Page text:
- Deceased's name: Anna Elizabeth "Anneliese" Harding
- Age: 90
- Date: December 29, 2010
- Hometown: Wellesley
- Survived by: Children, Christopher of Dorchester, Peter and his wife, Kethi Maw Naing, of Peru, Fr. Nicholas of Tijuana, Mexico, Luke and his wife, Conni Harding, Portsmouth, RI and Mark of MA.
Anneliese is also survived by grandchildren, Joseph, Tinsa-Ann, and James Harding; Kristin Harding and Kaitie Ledsworth; and by Jameson and Jack Harding and David and Chase Neal and great-granddaughter, Layla Ledsworth.
Annaliese was the beloved wife of the late Robert Alexander Harding.
Anneliese Semar was born on May 6, 1920, in the German village of Contwig, in the Rhineland-Palatinate near the French border. She and her late older sister Erni (Erna Johanna) were the only children of the late Josef and Magdalena (Hochreither) Semar.
Her family soon moved to the town of Zweibrücken ("Two Bridges"). Despite suffering deprivation and near-starvation during years in Nazi Germany, she pursued her dream of studying the history of art at the Universities of Prague, Czechoslovakia and of Budapest, Hungary, where she wrote reviews for newspapers and modeled for painters and sculptors. She received her Ph.D. in History of Art from Charles University of Prague, becoming the first woman in her hometown to earn a doctorate.
In 1946 in Germany, she fell in love with Dorchester-raised, First Lieutenant Robert A. Harding. Their marriage in 1947 in Boston merited an article in the Boston Globe titled "Boston Man Marries German Girl," an unusual occurrence in the immediate wake of WWII. In the late 1940's she became an American citizen and taught German at the Berlitz School Boston.
Her husband's professional responsibilities to Union Carbide took their growing family first to Charleston, WV, then to Hartsdale, NY and starting in 1961 on a series of overseas assignments (five years in Argentina, two years in Switzerland, and another two in Belgium).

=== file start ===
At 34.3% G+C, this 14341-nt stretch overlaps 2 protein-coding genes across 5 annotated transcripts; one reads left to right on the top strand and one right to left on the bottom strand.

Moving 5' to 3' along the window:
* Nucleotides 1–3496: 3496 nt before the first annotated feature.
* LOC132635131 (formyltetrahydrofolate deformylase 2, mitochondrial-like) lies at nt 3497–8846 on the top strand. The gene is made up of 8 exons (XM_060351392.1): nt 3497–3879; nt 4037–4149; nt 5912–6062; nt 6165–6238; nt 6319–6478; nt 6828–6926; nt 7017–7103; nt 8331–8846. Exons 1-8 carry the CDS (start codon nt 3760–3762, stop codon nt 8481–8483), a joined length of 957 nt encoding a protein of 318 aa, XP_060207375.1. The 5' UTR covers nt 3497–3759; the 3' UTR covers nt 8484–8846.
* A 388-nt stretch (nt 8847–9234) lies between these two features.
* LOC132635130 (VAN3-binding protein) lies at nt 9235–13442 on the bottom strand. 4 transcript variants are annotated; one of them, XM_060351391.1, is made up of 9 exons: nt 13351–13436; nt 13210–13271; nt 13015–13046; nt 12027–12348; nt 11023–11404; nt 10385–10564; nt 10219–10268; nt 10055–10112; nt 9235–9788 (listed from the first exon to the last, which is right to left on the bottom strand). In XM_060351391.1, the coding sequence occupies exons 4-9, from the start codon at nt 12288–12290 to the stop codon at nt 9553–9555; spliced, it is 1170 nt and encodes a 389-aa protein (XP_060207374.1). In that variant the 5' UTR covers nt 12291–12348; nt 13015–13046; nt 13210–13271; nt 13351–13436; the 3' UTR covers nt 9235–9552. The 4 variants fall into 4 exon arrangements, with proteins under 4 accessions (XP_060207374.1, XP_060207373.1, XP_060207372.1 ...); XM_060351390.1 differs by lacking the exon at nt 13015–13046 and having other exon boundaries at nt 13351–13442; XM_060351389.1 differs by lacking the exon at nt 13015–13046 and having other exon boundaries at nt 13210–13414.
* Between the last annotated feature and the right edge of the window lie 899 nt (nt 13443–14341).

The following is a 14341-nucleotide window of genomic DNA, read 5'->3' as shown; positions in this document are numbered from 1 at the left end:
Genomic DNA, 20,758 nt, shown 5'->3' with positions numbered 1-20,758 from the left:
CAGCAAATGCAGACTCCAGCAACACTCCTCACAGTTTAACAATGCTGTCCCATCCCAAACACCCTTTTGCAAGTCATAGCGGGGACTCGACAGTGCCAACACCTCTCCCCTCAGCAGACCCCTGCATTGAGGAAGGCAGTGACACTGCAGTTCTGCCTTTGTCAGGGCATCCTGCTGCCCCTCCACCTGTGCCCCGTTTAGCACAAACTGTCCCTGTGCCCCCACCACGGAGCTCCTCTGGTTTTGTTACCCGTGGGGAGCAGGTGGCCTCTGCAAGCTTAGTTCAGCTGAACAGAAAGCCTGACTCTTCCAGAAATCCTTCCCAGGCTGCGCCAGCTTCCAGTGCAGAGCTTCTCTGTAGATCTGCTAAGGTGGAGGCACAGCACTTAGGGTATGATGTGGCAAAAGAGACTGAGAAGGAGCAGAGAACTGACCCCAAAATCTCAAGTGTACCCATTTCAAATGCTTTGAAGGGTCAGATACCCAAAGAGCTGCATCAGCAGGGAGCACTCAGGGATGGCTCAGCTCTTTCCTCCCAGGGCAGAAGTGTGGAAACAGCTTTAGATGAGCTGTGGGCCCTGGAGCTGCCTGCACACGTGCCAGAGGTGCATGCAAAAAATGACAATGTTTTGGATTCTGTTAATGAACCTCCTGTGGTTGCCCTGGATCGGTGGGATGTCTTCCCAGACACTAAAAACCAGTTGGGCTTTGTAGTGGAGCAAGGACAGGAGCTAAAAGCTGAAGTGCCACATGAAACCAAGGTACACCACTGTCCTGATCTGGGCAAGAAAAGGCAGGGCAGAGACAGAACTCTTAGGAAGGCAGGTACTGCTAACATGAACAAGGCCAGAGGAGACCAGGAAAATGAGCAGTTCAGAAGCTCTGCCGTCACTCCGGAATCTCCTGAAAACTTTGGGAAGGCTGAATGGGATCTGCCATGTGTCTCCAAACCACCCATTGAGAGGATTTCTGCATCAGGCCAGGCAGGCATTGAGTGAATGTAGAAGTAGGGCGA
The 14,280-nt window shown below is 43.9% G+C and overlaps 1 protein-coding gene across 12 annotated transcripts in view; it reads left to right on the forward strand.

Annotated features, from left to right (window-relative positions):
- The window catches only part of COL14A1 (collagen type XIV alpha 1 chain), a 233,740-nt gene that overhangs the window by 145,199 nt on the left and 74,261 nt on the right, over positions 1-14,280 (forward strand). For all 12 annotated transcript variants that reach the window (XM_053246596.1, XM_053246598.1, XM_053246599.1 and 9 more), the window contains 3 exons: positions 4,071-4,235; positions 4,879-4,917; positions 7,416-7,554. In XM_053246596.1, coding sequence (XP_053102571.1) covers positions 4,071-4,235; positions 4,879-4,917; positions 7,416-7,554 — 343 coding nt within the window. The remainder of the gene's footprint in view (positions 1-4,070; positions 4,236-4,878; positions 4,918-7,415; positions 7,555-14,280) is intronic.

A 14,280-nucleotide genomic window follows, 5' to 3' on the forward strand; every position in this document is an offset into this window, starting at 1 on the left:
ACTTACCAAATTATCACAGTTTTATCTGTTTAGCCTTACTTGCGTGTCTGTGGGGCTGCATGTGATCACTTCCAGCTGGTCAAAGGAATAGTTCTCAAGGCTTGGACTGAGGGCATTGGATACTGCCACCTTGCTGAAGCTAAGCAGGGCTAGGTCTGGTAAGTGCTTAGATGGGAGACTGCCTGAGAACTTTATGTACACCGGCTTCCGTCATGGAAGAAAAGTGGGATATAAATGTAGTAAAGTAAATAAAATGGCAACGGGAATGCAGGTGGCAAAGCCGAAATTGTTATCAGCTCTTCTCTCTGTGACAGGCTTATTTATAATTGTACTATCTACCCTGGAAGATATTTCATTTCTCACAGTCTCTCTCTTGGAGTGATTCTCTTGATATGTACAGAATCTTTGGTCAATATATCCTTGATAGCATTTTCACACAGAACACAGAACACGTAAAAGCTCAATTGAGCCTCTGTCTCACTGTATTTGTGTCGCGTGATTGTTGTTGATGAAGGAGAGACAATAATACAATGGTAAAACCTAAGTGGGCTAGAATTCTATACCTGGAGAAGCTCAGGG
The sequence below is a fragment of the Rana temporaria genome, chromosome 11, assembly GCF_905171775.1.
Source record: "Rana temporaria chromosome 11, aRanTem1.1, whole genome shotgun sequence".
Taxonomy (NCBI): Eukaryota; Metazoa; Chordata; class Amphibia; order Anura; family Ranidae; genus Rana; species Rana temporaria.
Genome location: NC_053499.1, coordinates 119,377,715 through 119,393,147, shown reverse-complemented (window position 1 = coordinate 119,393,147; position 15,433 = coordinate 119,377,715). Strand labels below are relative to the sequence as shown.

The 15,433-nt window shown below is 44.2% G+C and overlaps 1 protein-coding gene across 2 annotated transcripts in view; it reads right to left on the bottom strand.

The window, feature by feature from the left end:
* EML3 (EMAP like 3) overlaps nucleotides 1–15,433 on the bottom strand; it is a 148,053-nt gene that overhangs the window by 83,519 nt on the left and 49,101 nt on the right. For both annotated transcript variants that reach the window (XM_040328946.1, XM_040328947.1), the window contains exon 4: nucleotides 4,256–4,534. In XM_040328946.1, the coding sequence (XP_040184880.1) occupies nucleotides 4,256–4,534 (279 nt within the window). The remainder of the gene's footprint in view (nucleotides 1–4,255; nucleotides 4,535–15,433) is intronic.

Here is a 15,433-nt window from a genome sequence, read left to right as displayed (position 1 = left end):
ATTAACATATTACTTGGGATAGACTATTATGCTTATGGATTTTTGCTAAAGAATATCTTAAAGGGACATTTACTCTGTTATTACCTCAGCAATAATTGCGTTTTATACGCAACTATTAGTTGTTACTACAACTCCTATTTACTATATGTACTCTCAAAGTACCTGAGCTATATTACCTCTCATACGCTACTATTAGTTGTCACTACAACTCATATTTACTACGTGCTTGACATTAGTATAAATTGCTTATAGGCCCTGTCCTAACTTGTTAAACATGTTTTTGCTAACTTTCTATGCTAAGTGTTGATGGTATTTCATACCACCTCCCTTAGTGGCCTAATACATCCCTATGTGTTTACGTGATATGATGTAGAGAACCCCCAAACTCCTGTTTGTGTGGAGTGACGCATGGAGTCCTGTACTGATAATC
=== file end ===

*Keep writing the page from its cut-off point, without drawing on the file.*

While rearing her five sons, Dr. Harding researched the art of the countries in which she happened to be living. In Buenos Aires, she published essays on Argentine art; in Brussels, articles on Flemish art.
The Hardings returned to the US and settled in Wellesley, in 1969. Mrs. Harding became an art-history commentator for the German Hour on WGBH.
Beginning in1971, she gave gallery talks at Harvard's Busch-Reisinger Museum, and later joined the team of Harvard docents presenting also at the Fogg and Sackler Museums. In 1972, she also assumed similar docent duties at the Davis Museum and Cultural Center of Wellesley College.
In 1973, Dr. Harding joined the staff of the Goethe Institut of Boston, as resident art-historian and coordinator of exhibitions. She conceived and assembled several traveling exhibitions. Though originally intended to circulate through New England, some of her exhibitions have been shown throughout the United States and in Australia.
Before she retired from the Goethe Institut, the German government awarded her the Bundes Verdienstkreuz 1. Klasse (Officer's Cross, a medal for distinguished service to the German nation) on October 9, 1981 for her promotion of German art and culture.
Dr. Harding's areas of greatest expertise were religious art, Northern European art and German immigrant artists in the US. Her interest in the Bauhaus architecture and design movement led to her becoming a confidante of Ise Gropius, widow of the founder of the Bauhaus School, Walter Gropius.
Her crowning achievement was the publication of John Lewis Krimmel: Genre Artist of the Early Republic (Henry Francis du Pont Winterthur Museum of Delaware, 1994), the definitive biography and appreciation of America's first genre artist.
Her many other publications include German Sculpture in New England Museums; America Through the Eyes of German Immigrant Artists; The Edible Mass Medium: A History of 17th, 18th and 19th Century Cookie Molds; and The Merry-Go-Round of Nursery Rhymes: A Comparison of English, Spanish, German and French Children's Rhymes.
Her scholarship and engaging presentation style won her invitations to speaking engagements in Wyoming and Canada. She taught a course on "The Northern Renaissance" at Tufts University and guest-lectured at many New England universities, including Suffolk University.
Suffolk bestowed her an honorary Doctor of Humane Letters on June 12, 1977 in a ceremony at which Suffolk President Thomas A. Fulham said, "Our students and faculty will be forever grateful for the aesthetic enjoyment and yearning for harmony which your numerous exhibits and illuminating commentaries have created."
In later years she was a daily communicant at St. Paul's Church.
Funeral from the George F. Doherty & Sons Funeral Home 477 Washington St. (RT. 16), Wellesley, Monday, January 3, 10 a.m. Funeral Mass in St. Paul's Church, Wellesley, 11 a.m. Relatives and friends kindly invited. Visiting hours Sunday, January 2, 2 p.m. to 6 p.m. Interment private.
In lieu of flowers, the family requests that donations be made in her name to the missionary order of her son Fr. Nicholas Harding, who ministers in Tijuana, Mexico. To donate online: www.charitablegifts.org. Mailing address: Missionary Oblates of Mary Immaculate, Charitable Gifts Department, 9480 N. De Mazenod Dr, Belleville IL 62223-1160 .